# Jean-Sébastien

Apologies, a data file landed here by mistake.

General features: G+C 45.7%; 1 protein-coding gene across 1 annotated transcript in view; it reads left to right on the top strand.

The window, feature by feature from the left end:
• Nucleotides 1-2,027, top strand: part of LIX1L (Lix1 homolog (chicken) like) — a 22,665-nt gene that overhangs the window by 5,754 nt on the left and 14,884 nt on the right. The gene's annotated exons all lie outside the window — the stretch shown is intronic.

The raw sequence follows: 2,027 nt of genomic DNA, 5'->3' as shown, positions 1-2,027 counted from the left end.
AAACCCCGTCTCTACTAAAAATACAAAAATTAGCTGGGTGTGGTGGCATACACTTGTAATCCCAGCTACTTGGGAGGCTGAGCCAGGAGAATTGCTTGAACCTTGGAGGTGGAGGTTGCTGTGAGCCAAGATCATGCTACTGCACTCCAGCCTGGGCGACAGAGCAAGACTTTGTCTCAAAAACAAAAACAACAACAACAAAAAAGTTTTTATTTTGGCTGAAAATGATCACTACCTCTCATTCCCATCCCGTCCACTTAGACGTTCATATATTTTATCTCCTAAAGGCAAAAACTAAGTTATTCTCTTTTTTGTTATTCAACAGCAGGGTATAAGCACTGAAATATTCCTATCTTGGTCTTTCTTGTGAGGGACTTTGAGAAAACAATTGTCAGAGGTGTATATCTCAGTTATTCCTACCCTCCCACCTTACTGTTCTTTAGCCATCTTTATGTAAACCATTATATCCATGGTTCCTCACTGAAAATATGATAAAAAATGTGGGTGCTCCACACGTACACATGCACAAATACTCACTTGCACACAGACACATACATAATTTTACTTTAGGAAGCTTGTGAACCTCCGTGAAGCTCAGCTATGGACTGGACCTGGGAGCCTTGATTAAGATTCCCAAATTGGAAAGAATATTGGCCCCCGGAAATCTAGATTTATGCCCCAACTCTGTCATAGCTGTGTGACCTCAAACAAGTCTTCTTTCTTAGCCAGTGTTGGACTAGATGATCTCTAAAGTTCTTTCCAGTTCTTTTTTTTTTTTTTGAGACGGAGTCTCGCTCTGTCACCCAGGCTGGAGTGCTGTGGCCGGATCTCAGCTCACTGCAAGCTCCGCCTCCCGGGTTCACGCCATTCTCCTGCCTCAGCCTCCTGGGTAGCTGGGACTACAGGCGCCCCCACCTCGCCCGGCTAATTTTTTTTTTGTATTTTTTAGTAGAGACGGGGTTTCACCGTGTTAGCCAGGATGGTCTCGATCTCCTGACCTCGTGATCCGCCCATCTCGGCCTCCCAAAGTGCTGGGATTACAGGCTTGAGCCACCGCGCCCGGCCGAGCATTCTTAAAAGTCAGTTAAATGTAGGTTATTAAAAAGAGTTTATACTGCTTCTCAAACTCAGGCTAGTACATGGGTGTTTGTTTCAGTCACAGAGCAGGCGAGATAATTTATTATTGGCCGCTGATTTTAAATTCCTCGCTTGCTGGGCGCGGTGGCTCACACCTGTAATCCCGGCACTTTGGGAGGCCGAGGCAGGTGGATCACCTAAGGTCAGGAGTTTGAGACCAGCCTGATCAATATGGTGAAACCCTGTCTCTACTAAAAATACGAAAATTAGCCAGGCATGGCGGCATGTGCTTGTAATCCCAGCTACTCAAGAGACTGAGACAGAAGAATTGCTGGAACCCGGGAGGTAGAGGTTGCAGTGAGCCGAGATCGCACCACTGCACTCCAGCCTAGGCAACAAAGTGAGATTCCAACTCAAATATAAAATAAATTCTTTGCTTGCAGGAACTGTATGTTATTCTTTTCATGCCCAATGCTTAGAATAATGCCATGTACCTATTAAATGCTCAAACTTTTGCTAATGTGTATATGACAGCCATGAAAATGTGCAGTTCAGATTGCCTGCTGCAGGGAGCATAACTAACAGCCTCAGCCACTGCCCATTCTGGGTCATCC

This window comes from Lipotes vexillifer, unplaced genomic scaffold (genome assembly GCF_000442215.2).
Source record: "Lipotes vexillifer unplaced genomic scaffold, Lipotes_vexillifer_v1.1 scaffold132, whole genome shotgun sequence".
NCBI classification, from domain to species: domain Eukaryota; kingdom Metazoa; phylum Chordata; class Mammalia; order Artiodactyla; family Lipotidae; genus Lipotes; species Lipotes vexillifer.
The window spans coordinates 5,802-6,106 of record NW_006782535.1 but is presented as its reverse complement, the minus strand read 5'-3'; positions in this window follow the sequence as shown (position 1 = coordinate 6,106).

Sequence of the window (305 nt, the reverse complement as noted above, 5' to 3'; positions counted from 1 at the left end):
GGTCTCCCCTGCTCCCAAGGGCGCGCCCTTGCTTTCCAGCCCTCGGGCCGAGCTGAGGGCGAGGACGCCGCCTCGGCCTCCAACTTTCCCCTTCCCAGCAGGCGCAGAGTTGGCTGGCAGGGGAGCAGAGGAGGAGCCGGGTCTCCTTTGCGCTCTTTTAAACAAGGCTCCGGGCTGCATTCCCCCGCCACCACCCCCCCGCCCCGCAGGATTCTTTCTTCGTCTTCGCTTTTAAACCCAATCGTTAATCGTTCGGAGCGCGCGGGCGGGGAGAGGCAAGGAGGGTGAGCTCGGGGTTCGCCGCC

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 Oct6 comment How can we directly see that the number of random walks starting and ending at the origin is ${n\choose n/2}^2$? @IanMateus I've changed it quite a bit, I think the problem in my last one was that I forgot to consider the walks that were made of say more NS than EW. Oct6 revised How can we directly see that the number of random walks starting and ending at the origin is ${n\choose n/2}^2$? added 220 characters in body Oct5 answered How can we directly see that the number of random walks starting and ending at the origin is ${n\choose n/2}^2$? Oct5 reviewed Approve suggested edit on General Exponential modular equation Oct5 reviewed Approve suggested edit on Sampling Distribution/Probability Oct5 reviewed No Action Needed Clarification regarding the monotone convergence theorem Oct5 reviewed No Action Needed Probability of voting in a group of four Oct5 reviewed No Action Needed Need Help with Interpreting this Answer Oct3 answered Can the limit of a product exist if neither of its factors exist? Oct3 comment Puzzle about voting Well if there is only $1$, everybody will always have the same output, so you won't be able to determine the leader. Oct3 comment Puzzle about voting $L$ should also be greater than $1$ I guess Oct3 comment Calculating limits of trigonometric functions analytically $\sin(x)/x$ converges to $1$ as $x$ goes to $0$. Oct3 comment Calculating limits of trigonometric functions analytically I'm also confused, since the example given is wrong. Also, you have a typo, $t_n/s_n$ converges to $t/s$, provided $s\neq 0$. Oct2 comment showing that this integral is divergent Intuition sometimes Oct2 reviewed No Action Needed Calculating the determinant of matrix. Oct2 reviewed No Action Needed verifying the strict inclusions Oct2 reviewed No Action Needed Intuitive/direct proof that a rectangle partitioned into rectangles each with at least one integer side must itself have an integer side Oct2 reviewed Approve suggested edit on probability density Oct1 comment Proving that $n^2 + n$ is even for any integer $n$ I like how long this took compare to the suppose and expand method Oct1 comment Intuition in Rudin's Proof on Page 2 See if this helps math.stackexchange.com/questions/141774/…